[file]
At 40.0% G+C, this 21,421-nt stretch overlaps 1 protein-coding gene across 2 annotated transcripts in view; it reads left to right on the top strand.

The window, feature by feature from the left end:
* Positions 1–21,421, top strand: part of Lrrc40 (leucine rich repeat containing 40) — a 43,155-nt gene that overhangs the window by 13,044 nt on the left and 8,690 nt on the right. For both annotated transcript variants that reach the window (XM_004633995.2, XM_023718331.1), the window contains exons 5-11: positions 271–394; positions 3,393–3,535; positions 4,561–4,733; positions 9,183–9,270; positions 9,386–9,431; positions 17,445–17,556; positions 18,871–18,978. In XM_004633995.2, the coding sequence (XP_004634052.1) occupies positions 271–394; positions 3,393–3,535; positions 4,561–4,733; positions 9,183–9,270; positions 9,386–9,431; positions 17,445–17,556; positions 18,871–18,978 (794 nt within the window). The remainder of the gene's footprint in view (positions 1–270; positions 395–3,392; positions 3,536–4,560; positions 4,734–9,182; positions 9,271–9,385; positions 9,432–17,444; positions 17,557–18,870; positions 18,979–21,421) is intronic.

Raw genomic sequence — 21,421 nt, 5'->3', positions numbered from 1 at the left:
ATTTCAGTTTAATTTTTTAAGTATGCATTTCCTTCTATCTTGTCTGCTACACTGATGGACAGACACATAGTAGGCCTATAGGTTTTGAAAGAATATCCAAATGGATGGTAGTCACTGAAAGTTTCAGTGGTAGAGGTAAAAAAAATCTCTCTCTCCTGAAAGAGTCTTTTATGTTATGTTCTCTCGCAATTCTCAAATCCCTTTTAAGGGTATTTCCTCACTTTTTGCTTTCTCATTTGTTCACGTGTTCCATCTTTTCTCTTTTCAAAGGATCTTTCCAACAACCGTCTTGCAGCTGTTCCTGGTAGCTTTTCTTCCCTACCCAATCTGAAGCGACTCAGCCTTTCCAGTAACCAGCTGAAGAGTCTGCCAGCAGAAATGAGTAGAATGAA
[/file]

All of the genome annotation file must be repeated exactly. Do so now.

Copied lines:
At 40.0% G+C, this 21,421-nt stretch overlaps 1 protein-coding gene across 2 annotated transcripts in view; it reads left to right on the top strand.

The window, feature by feature from the left end:
* Positions 1–21,421, top strand: part of Lrrc40 (leucine rich repeat containing 40) — a 43,155-nt gene that overhangs the window by 13,044 nt on the left and 8,690 nt on the right. For both annotated transcript variants that reach the window (XM_004633995.2, XM_023718331.1), the window contains exons 5-11: positions 271–394; positions 3,393–3,535; positions 4,561–4,733; positions 9,183–9,270; positions 9,386–9,431; positions 17,445–17,556; positions 18,871–18,978. In XM_004633995.2, the coding sequence (XP_004634052.1) occupies positions 271–394; positions 3,393–3,535; positions 4,561–4,733; positions 9,183–9,270; positions 9,386–9,431; positions 17,445–17,556; positions 18,871–18,978 (794 nt within the window). The remainder of the gene's footprint in view (positions 1–270; positions 395–3,392; positions 3,536–4,560; positions 4,734–9,182; positions 9,271–9,385; positions 9,432–17,444; positions 17,557–18,870; positions 18,979–21,421) is intronic.

Raw genomic sequence — 21,421 nt, 5'->3', positions numbered from 1 at the left:
ATTTCAGTTTAATTTTTTAAGTATGCATTTCCTTCTATCTTGTCTGCTACACTGATGGACAGACACATAGTAGGCCTATAGGTTTTGAAAGAATATCCAAATGGATGGTAGTCACTGAAAGTTTCAGTGGTAGAGGTAAAAAAAATCTCTCTCTCCTGAAAGAGTCTTTTATGTTATGTTCTCTCGCAATTCTCAAATCCCTTTTAAGGGTATTTCCTCACTTTTTGCTTTCTCATTTGTTCACGTGTTCCATCTTTTCTCTTTTCAAAGGATCTTTCCAACAACCGTCTTGCAGCTGTTCCTGGTAGCTTTTCTTCCCTACCCAATCTGAAGCGACTCAGCCTTTCCAGTAACCAGCTGAAGAGTCTGCCAGCAGAAATGAGTAGAATGAA